Black Stone Cherry – Thank You: Livin’ Live (Eagle Vision)
Genre: Hard Rock/Southern Rock
The adopted sons of the UK live scene and already big enough to headline Download’s second stage, Black Stone Cherry have built their formidable reputation on incendiary gigs showcasing an increasingly mature back catalogue.
Consequently this full live show, filmed in Birmingham 12 months ago, makes complete sense. Demand for a DVD portraying the band in their best light had rocketed prior to Thank You: Livin’ Live‘s long-awaited release but is this what fans really wanted?
Surely not. The BSC boys deserve better than some of the ropiest camera work this side of a You’ve Been Framed clip circa 1986. If the plan was to produce something akin to a fan-filmed YouTube video then fair enough – keeping it real and raw is one way to approach a live show.
But the other way is to make the most of modern technology, high definition video and multiple camera angles. There are times when the action shot from behind the sound desk is so bad your mate’s old school Nokia would have been a better bet. It’s quite simply baffling.
And even more so because the audio is sharper than a Saville Row suit. Blast this through your surround sound system and it’s crystal clear why Chris Robertson and co. are widely recognised as connoisseurs of hard rock at the top of their game.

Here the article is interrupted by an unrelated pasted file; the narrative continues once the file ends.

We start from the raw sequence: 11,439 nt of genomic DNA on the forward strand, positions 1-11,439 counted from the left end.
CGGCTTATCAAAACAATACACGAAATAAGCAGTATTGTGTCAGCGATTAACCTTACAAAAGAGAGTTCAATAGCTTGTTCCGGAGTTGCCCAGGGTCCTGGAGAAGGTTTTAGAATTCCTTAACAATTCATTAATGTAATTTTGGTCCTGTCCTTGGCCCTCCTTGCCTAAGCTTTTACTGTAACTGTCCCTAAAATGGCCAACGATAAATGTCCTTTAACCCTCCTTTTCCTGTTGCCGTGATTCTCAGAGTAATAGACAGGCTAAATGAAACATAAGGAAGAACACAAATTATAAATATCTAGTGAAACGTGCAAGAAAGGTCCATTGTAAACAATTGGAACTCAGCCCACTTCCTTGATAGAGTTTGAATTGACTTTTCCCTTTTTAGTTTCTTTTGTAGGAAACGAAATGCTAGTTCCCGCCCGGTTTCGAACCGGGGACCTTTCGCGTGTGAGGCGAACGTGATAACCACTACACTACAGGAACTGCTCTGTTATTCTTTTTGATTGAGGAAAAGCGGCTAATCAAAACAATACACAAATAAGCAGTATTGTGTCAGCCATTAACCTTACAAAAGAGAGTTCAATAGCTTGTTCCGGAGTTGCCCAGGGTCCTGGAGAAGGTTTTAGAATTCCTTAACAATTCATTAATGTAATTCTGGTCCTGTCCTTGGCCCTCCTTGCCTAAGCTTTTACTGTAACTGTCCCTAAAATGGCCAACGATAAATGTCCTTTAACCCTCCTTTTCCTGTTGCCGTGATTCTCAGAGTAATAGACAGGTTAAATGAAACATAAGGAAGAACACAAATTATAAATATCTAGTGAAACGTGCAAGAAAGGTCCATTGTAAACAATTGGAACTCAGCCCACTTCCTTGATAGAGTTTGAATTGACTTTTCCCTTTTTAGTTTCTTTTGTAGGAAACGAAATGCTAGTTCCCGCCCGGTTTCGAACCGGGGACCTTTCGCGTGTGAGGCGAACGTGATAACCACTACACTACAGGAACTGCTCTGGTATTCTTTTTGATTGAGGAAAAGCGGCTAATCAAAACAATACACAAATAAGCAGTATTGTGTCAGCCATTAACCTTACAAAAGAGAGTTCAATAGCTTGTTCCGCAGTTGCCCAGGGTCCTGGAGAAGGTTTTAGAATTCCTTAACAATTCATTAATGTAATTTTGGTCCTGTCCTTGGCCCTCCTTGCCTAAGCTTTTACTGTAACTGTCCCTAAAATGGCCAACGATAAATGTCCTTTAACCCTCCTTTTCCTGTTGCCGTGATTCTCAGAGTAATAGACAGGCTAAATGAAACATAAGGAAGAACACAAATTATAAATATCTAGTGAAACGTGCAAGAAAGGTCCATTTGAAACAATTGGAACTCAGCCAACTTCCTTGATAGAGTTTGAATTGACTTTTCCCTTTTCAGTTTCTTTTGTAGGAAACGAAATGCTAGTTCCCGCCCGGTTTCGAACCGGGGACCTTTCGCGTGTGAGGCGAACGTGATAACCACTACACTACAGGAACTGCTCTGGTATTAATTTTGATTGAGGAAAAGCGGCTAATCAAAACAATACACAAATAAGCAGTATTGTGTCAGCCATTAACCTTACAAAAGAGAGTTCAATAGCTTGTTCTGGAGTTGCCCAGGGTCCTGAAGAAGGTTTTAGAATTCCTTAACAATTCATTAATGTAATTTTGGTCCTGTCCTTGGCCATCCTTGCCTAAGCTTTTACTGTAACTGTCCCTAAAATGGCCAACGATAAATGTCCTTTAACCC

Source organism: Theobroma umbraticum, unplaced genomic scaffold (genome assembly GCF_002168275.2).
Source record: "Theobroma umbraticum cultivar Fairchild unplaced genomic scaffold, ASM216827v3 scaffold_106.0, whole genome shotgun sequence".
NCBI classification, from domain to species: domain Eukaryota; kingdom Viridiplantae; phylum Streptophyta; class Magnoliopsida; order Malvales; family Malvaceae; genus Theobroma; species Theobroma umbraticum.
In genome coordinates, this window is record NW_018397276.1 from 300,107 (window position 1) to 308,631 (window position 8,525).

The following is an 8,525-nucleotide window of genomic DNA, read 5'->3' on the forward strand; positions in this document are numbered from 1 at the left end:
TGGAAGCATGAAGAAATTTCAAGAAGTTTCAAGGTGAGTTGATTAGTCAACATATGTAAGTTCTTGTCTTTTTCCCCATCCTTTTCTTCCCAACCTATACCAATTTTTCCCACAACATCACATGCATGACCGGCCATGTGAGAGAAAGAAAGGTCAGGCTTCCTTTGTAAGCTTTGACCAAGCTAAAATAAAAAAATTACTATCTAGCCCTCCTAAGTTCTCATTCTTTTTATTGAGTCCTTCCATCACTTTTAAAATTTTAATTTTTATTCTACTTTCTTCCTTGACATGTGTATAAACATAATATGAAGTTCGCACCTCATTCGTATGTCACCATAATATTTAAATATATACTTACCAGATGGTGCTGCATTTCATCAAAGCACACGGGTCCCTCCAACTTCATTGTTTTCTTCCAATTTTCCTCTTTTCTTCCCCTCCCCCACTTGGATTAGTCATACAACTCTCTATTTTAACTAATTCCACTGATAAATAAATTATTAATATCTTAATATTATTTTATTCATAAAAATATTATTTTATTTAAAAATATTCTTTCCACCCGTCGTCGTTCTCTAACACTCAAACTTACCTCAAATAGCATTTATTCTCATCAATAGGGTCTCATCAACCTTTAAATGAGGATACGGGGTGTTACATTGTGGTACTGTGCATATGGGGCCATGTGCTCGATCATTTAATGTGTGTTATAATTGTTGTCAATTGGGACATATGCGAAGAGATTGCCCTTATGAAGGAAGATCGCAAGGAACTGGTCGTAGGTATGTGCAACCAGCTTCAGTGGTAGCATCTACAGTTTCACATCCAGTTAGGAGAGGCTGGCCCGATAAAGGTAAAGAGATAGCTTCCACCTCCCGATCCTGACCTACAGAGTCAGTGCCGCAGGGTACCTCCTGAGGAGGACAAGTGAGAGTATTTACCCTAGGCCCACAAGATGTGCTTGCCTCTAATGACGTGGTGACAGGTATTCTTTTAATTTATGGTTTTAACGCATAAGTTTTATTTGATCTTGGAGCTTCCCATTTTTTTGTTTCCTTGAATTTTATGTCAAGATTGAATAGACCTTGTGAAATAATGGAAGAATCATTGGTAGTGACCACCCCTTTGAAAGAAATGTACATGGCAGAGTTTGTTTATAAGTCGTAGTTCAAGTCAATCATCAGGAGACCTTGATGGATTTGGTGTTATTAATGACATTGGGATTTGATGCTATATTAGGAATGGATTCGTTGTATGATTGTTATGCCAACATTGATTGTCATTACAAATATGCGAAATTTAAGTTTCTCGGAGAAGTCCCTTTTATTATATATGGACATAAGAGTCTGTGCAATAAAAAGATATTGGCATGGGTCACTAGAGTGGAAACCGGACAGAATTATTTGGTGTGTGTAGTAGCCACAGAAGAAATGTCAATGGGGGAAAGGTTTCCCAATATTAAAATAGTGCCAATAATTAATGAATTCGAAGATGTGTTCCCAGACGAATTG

The quick one-two of Rain Wizard and Blind Man – both good enough to be the encore tunes of choice – prove to be a knockout choice as atmosphere builders and crowd pleasers. After that it’s plain sailing and Ben Wells, in particular, benefits from the blistering sound. Guitar tech Jake Hobbs must take some of the credit for creating a sound quite unlike anything else on the heavy rock/Southern Rock scene right now.
The Brummy fans lap up a passionate performance like cats at a creamery and if drum solos are inherently dull then John Fred Young’s is typically compelling. This bloke doesn’t just bash his skins for fun – it’s as if he’s consumed by a devilish alter ego every single night.
And if Robertson still relies on the masses to sing far too many key lines his pipes hold firm when it matters most.
Live favourites White Trash Millionaire, Blame It On The Boom Boom and Lonely Train (Can’t Judge A Book) have never sounded better but surely this is supposed to be an all-consuming sound and vision experience. Rest assured your ears will bleed. But why director Ryan Mackfall felt the stripped down approach to filming would work best is anyone’s guess. Because it doesn’t.
As an audio record of Black Stone Cherry at their bombastic best this is the business. But from a performance angle it simply doesn’t do justice to four of rock’s finest showmen.
RUSHONROCK RATED: DVD – 4/10 CD 9/10 Black Ops